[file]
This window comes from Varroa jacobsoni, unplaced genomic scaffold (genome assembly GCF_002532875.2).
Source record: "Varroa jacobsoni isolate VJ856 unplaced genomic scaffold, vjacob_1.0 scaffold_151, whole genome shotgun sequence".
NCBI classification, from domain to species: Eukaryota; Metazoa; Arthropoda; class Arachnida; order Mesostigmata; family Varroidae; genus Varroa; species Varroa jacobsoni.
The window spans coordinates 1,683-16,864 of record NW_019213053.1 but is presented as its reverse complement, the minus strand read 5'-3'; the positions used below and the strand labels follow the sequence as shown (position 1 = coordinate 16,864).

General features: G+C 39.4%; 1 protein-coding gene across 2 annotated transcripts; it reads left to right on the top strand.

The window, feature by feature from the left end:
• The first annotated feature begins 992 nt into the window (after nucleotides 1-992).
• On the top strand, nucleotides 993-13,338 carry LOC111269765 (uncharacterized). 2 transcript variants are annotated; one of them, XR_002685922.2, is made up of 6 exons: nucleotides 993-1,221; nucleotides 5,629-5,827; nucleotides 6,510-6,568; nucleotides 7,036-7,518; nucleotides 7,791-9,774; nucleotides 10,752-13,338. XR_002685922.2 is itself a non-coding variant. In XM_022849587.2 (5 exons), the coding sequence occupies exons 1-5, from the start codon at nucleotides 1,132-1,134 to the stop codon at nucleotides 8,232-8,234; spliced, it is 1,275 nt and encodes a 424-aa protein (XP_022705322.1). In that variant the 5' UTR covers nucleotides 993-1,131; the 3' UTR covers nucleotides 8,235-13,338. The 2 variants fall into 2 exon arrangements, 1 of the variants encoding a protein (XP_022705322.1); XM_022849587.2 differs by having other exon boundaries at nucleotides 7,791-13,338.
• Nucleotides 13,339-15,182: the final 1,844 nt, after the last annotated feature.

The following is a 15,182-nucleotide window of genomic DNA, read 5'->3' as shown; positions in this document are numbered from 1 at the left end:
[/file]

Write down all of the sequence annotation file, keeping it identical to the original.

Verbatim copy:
This window comes from Varroa jacobsoni, unplaced genomic scaffold (genome assembly GCF_002532875.2).
Source record: "Varroa jacobsoni isolate VJ856 unplaced genomic scaffold, vjacob_1.0 scaffold_151, whole genome shotgun sequence".
NCBI classification, from domain to species: Eukaryota; Metazoa; Arthropoda; class Arachnida; order Mesostigmata; family Varroidae; genus Varroa; species Varroa jacobsoni.
The window spans coordinates 1,683-16,864 of record NW_019213053.1 but is presented as its reverse complement, the minus strand read 5'-3'; the positions used below and the strand labels follow the sequence as shown (position 1 = coordinate 16,864).

General features: G+C 39.4%; 1 protein-coding gene across 2 annotated transcripts; it reads left to right on the top strand.

The window, feature by feature from the left end:
• The first annotated feature begins 992 nt into the window (after nucleotides 1-992).
• On the top strand, nucleotides 993-13,338 carry LOC111269765 (uncharacterized). 2 transcript variants are annotated; one of them, XR_002685922.2, is made up of 6 exons: nucleotides 993-1,221; nucleotides 5,629-5,827; nucleotides 6,510-6,568; nucleotides 7,036-7,518; nucleotides 7,791-9,774; nucleotides 10,752-13,338. XR_002685922.2 is itself a non-coding variant. In XM_022849587.2 (5 exons), the coding sequence occupies exons 1-5, from the start codon at nucleotides 1,132-1,134 to the stop codon at nucleotides 8,232-8,234; spliced, it is 1,275 nt and encodes a 424-aa protein (XP_022705322.1). In that variant the 5' UTR covers nucleotides 993-1,131; the 3' UTR covers nucleotides 8,235-13,338. The 2 variants fall into 2 exon arrangements, 1 of the variants encoding a protein (XP_022705322.1); XM_022849587.2 differs by having other exon boundaries at nucleotides 7,791-13,338.
• Nucleotides 13,339-15,182: the final 1,844 nt, after the last annotated feature.

The following is a 15,182-nucleotide window of genomic DNA, read 5'->3' as shown; positions in this document are numbered from 1 at the left end: